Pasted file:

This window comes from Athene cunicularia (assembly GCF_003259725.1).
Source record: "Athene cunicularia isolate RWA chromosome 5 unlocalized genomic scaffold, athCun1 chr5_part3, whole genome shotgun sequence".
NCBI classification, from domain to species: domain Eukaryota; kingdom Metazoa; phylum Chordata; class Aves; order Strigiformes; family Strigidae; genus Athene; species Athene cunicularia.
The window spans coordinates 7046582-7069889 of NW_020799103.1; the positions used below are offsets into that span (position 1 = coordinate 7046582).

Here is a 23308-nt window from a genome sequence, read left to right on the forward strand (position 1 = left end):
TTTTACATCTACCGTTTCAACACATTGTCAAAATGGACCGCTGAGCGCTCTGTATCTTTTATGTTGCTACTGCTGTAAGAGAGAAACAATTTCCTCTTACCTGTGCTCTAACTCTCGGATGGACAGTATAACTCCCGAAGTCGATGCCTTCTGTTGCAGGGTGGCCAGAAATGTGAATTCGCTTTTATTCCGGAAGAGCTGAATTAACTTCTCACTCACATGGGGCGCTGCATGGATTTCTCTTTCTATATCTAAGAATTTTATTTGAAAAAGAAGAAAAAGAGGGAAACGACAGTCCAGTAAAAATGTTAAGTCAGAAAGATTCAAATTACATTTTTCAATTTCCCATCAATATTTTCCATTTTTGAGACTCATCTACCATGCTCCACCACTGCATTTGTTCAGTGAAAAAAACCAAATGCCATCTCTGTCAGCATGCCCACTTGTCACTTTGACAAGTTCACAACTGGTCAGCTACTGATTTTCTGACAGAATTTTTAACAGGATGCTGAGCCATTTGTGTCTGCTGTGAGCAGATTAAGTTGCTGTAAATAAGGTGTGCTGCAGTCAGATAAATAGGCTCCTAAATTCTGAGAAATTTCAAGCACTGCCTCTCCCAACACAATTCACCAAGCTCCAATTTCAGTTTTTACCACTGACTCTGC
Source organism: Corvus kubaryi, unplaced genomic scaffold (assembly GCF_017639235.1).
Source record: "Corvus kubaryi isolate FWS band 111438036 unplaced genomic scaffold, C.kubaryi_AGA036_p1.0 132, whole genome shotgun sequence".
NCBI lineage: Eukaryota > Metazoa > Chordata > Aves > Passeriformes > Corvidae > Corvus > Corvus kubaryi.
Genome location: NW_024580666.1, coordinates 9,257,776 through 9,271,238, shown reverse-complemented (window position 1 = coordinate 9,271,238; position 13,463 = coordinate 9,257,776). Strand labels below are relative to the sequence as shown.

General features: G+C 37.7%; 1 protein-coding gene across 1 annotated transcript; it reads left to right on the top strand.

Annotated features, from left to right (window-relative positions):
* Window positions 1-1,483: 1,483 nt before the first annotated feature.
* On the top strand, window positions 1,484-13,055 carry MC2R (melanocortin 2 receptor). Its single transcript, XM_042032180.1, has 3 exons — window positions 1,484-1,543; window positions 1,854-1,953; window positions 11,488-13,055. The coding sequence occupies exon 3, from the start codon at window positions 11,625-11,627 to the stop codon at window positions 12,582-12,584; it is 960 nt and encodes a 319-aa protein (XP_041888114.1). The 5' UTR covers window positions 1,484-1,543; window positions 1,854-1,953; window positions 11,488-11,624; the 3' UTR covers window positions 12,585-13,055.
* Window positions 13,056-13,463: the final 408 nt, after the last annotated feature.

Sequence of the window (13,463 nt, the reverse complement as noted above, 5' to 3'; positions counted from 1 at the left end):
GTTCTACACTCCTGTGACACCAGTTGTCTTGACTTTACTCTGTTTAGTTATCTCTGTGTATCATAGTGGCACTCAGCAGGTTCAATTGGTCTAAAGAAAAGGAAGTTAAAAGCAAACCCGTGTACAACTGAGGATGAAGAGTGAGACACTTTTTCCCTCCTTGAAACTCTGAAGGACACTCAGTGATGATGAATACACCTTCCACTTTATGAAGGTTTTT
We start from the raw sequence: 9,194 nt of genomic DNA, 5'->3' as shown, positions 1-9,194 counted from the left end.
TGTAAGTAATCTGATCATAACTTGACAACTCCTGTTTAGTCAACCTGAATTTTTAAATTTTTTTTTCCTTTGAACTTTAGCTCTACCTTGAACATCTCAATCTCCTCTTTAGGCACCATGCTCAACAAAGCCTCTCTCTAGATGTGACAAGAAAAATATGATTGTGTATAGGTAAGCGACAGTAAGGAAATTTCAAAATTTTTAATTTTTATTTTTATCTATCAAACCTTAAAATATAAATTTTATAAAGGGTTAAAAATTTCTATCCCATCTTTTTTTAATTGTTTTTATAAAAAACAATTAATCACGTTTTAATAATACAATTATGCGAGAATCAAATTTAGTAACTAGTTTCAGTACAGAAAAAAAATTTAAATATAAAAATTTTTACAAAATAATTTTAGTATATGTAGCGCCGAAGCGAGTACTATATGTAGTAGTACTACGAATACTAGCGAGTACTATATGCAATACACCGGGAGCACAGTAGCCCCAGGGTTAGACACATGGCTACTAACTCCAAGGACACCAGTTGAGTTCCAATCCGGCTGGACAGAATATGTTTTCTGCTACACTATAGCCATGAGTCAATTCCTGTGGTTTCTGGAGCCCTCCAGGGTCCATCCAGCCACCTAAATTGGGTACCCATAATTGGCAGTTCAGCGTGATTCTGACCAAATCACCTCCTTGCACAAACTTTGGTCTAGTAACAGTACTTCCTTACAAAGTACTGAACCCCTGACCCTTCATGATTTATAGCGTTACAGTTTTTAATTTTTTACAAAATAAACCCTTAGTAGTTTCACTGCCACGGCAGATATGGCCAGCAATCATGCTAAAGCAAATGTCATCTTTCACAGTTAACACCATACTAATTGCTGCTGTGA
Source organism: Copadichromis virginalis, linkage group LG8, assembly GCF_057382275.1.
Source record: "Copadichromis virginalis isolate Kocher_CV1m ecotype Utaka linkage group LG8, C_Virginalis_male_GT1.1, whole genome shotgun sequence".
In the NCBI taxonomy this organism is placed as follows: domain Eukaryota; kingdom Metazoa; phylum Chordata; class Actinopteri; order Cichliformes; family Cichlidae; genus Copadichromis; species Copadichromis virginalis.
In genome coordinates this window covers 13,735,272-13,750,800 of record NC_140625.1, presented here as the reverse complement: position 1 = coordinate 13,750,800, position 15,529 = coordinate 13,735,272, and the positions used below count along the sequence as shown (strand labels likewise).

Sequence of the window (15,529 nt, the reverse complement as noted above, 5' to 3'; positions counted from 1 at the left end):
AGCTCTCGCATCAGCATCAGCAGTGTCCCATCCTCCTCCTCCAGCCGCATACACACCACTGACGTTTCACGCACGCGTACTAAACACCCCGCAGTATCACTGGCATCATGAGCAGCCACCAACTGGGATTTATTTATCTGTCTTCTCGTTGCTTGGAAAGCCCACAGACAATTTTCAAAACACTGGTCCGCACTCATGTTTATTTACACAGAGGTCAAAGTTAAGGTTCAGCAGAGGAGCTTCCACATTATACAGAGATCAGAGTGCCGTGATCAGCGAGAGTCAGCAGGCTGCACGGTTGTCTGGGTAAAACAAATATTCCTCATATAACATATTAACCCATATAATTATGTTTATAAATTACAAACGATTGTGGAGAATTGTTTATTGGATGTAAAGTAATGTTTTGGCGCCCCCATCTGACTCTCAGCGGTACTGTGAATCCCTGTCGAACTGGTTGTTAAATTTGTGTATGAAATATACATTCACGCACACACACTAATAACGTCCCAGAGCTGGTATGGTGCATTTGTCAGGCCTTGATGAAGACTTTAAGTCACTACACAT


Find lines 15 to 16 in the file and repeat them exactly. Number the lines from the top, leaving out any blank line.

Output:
* Window positions 13,056-13,463: the final 408 nt, after the last annotated feature.

Sequence of the window (13,463 nt, the reverse complement as noted above, 5' to 3'; positions counted from 1 at the left end):